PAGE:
Paris: French government – owned defence manufacturer Nexter is hoping to envisage the interest of the Indian Army in its Caesar truck-mounted howitzer, which it is pitching as the "artillery gun of the 21st century".
According to Nexter, the forward-facing 155mm/52 calibre gun is mounted on a 4x4 or 6x6 truck chassis depending on the terrain of its deployment, and is superior to the self-propelled or towed variety of the artillery weapon for which the Indian Army has floated a global tender earlier in the year.
Speaking to visiting media at the Eurosatory 2008 defence exhibition in Paris-Nord Villepinte, Laurent Nicolas, Nexter's vice president for international affairs for the Asia and Australia region said , "Its low weight of around 18 tonnes reduces both complexity and cost. Its strategic, operational and tactical mobility is superior to that of both the self-propelled guns and towed guns. It matches the reactivity of the self-propelled guns and the light weight of the towed variety."
He said that when compared with a towed gun and its hauler, the Caesar is shorter, requires less space, and is far more mobile and manoeuvrable, both cross country and on the road. It also needs lesser gun crew members.
One the move, gun crew survival is ensured by an armoured cab, and the time spent stationary at the firing position is very short, Nicolas said, pointing out the benefits of the gun.
He said the company was open to any kind of Indian specifications, and was also ready for a full transfer of technology, subject to the French government's permission. Other options that Nexter is open to are joint development, private partnership or redevelopment in the customer country, hinting at India.
Transfer of technology is a mandate under India's defence procurement procedure spelt out in 2006, and contains a key offset clause which requires that 30 per cent of all military deals valued in excess of Rs3 billion ($75 million) need to be reinvested in the country.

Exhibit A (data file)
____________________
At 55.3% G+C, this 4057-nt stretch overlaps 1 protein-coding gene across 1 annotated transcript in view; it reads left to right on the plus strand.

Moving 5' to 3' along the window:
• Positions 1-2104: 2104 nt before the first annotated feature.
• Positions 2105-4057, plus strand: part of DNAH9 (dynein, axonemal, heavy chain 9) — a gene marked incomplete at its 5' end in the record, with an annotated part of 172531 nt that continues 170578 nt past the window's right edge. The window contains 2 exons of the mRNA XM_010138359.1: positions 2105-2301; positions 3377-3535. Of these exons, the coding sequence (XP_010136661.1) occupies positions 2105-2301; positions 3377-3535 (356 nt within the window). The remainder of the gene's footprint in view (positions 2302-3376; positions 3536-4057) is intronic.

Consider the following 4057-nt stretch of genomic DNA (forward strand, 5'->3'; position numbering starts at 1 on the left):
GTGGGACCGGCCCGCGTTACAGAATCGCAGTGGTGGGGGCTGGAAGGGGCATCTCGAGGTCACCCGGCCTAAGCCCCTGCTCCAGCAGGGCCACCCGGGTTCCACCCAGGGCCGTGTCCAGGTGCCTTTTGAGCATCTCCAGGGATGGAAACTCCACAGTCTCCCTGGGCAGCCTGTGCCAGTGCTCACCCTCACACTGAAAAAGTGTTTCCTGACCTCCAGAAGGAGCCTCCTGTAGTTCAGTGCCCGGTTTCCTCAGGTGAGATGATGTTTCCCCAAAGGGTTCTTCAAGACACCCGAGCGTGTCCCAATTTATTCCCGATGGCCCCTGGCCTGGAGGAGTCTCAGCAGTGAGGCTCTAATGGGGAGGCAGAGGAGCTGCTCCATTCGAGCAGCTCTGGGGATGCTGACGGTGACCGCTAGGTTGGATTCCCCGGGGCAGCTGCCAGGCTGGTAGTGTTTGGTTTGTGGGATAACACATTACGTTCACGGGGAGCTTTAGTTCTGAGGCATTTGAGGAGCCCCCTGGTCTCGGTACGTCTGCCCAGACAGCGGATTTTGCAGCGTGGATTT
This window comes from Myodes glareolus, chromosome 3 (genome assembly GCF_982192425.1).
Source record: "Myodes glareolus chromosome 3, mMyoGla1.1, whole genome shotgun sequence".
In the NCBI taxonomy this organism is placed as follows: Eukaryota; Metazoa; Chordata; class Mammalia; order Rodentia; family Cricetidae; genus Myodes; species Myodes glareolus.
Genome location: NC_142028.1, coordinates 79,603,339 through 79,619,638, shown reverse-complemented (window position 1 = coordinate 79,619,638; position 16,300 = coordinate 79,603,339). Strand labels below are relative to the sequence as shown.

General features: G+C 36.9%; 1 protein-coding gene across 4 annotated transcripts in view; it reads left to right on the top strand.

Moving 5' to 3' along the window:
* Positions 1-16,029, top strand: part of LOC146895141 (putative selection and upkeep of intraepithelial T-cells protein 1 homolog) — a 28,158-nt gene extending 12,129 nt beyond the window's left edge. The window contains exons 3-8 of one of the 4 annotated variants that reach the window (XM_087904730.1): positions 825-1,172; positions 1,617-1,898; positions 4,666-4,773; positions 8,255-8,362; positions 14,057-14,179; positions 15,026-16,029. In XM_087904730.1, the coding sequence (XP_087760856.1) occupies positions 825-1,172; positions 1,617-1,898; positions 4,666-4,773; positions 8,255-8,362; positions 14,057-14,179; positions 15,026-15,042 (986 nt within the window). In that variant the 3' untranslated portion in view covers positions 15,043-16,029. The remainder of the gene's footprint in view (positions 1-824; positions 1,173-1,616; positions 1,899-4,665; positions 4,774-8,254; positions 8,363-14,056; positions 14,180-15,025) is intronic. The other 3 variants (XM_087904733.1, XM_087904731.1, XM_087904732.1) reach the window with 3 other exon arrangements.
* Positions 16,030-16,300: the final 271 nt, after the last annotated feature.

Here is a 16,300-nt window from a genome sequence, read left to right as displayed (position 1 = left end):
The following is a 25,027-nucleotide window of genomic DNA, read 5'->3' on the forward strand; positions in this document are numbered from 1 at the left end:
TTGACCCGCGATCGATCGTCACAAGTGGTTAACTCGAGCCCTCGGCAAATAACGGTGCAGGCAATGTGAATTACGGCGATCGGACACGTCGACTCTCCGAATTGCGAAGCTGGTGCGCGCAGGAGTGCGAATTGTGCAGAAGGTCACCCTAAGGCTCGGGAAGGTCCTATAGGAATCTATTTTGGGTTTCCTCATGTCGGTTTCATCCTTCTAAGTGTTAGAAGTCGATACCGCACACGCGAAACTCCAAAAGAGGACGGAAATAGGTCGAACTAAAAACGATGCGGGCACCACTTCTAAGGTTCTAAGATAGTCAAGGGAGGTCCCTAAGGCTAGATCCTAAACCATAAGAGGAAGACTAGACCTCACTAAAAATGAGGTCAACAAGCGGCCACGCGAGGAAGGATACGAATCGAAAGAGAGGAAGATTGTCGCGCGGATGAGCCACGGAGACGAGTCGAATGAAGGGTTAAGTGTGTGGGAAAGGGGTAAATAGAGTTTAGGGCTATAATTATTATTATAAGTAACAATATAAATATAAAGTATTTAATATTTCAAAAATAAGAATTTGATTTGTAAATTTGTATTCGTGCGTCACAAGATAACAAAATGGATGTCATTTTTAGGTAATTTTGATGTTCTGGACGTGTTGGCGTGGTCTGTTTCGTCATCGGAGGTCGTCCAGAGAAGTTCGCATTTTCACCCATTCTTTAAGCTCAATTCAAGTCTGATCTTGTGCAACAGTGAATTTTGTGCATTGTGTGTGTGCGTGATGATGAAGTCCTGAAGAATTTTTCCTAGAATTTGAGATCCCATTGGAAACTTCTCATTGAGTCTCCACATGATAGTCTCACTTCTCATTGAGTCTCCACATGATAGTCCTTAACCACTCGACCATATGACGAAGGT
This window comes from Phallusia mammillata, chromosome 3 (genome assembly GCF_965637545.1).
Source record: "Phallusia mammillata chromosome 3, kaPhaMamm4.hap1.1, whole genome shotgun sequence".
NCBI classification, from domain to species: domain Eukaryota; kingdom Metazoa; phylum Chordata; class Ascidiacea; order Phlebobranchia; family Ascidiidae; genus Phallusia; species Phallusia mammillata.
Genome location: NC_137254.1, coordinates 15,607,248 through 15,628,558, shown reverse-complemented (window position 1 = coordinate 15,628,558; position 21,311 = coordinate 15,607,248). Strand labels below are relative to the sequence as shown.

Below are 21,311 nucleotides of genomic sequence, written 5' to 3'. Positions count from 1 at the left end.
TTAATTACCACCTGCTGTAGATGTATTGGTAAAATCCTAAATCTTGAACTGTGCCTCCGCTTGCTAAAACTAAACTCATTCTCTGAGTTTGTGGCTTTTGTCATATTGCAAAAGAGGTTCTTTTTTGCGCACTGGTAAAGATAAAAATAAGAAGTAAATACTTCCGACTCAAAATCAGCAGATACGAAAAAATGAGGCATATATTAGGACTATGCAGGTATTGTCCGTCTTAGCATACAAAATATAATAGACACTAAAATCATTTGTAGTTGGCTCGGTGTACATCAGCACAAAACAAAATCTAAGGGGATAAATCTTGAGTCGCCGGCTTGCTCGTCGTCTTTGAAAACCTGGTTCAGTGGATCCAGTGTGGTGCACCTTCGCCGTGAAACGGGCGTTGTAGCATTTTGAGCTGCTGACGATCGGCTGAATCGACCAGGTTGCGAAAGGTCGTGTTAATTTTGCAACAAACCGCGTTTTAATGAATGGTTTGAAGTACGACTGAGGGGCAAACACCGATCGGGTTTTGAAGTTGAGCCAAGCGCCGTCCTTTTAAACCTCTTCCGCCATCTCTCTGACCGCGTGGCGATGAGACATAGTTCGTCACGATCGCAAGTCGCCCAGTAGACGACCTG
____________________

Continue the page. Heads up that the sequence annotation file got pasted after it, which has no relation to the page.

"We are ready to give demonstration to India, if requested," Nicolas said. He added that 160 Caesars were in operation with the French, Thai and Saudi Arabian armed forces.
Highlighting the shoot-and-scoot capabilities, he said the gun has a range of over 40 kilometres and can fire six rounds, shut down and exit the area in less than two minutes, thus not allowing the enemy to triangulate its position and reveal its location.
Nexter had signed a memorandum of understanding (MoU) with the domestic aviation manufacturer Hindustan Aeronautics Limited (HAL) in 2006 for the supply of gun turrets for the Indian Air Force's Mi-17 helicopters. The India-France military engagement dates back to 1953, with the Indian Air Force having purchased its first jet fighters, the Ouragan, from France.
French military hardware currently in service in India includes two squadrons (40-plus aircraft) of the Mirage-2000 delta-wing fighter that the IAF flies, which were purchased in the 1980s. Thales has now proposed an upgrade to keep them in the air for another 25-odd years.
Mumbai-based Mazagon Dockyard Limited is presently engaged in the licensed manufacture of six French-designed Scorpene submarines, and the French are hoping for a repeat order of another six submarines later this year.
Other weapon systems from Nexter include the FAMAS assault rifle, the FRF2 sniper rifle, the Leclerc main battle tank, the Véhicule de l'Avant Blindé (VAB) armoured personnel carrier, the 20 mm modèle F2 gun, the APILAS anti-tank grenade launcher, and the LG1 Mark II 105 mm towed howitzer.